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January 22, 1898


Author Affiliations

Professor of Mental Diseases and Therapeutics, Rush Medical College; Professor of Nervous Diseases Woman's Medical College (Northwestern University); Professor of Mental and Nervous Diseases, Post-Graduate Medical School. CHICAGO, ILL.

JAMA. 1898;XXX(4):180-181. doi:10.1001/jama.1898.72440560008001b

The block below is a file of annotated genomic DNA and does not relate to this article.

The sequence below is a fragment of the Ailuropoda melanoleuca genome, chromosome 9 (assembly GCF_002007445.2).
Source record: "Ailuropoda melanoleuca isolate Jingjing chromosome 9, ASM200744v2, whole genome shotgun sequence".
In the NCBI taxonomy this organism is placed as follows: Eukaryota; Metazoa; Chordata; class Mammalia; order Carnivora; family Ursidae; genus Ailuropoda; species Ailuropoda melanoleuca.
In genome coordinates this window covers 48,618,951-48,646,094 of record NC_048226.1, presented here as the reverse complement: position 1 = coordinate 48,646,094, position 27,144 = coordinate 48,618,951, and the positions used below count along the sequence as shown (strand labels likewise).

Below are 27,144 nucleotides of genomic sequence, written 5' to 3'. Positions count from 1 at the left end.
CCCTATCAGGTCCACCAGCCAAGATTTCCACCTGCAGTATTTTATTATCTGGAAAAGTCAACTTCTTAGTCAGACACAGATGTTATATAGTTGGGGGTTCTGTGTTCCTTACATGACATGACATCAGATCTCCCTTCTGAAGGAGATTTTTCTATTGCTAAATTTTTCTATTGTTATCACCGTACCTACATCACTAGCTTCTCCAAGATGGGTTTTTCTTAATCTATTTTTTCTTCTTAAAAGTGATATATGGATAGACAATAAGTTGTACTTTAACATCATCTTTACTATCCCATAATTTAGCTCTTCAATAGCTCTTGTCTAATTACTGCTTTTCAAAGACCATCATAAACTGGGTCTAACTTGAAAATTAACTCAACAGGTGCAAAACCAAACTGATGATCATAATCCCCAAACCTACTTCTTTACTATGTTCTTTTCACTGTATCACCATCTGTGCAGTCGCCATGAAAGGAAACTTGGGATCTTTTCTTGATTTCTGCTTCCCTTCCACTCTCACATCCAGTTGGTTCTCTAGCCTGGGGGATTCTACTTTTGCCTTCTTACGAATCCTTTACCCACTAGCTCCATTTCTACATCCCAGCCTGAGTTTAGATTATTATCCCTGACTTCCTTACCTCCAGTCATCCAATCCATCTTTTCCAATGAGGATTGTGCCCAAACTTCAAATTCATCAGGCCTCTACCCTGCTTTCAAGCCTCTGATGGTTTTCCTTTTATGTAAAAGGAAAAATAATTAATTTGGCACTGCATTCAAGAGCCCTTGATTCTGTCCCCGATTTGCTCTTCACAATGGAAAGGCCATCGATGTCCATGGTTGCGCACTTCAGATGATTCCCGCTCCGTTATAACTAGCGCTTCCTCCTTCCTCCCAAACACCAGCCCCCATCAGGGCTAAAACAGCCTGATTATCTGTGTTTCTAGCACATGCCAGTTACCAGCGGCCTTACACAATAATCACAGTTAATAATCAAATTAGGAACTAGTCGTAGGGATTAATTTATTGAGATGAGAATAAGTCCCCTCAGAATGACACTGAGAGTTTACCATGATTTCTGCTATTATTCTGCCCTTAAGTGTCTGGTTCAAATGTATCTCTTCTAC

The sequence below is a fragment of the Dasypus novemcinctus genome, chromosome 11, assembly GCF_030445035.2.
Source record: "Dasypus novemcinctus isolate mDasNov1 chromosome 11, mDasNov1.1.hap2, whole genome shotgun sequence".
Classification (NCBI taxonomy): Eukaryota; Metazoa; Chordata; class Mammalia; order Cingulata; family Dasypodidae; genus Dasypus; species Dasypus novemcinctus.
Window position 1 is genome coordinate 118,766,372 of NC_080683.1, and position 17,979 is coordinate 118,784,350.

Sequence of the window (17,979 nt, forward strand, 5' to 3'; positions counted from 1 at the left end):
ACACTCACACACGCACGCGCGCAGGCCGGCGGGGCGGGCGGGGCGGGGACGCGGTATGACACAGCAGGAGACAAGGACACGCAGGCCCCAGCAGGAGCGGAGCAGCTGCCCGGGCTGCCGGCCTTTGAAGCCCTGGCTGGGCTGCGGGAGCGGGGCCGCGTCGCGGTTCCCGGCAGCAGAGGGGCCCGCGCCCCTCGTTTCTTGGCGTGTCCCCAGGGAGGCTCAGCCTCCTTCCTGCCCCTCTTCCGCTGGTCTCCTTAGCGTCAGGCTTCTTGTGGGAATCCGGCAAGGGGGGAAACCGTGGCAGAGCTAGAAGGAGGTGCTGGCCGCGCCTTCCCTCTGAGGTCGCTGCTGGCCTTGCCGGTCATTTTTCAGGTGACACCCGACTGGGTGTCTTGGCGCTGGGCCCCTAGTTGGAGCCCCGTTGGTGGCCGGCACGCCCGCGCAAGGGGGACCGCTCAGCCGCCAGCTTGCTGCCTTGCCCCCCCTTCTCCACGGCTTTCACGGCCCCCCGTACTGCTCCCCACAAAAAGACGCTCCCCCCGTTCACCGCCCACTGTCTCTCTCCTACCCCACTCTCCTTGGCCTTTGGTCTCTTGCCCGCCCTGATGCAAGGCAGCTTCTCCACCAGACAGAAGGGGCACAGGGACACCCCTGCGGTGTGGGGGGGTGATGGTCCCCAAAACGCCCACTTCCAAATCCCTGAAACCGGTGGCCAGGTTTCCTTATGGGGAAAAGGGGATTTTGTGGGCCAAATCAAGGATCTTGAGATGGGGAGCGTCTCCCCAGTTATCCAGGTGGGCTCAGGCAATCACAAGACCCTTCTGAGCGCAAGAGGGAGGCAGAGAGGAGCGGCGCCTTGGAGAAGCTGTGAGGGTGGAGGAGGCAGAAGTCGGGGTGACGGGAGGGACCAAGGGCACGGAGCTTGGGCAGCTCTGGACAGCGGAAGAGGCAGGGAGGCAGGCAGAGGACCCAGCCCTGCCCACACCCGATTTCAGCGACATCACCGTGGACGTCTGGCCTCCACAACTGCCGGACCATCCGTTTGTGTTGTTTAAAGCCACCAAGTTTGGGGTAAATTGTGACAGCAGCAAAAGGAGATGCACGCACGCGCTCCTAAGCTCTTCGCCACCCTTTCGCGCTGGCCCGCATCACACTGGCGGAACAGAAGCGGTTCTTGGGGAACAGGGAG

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The treatment of any disease, as a matter of course, is largely based upon its pathogenesis; and while we may safely assume that at least 90 per cent, of the cases of tabes dorsalis have an antecedent syphilitic history, yet it is not a true syphilitic disease, for in the remaining percentage of cases other etiologic factors are at work, among which are trauma, the acute infections, alcoholism, and the auto-intoxications, so that we may call the disease rather a degenerative sequela of these various processes, and we know not whether the disease begins in the neurons, in the connective tissue, or in the blood vessels. But let it begin where it may, the resultant is a sclerosis terminating in hypertrophy of the connective tissue and a destruction of the sensory neurons of the spinal cord. I am of the opinion that with many a too gloomy prognosis is made.

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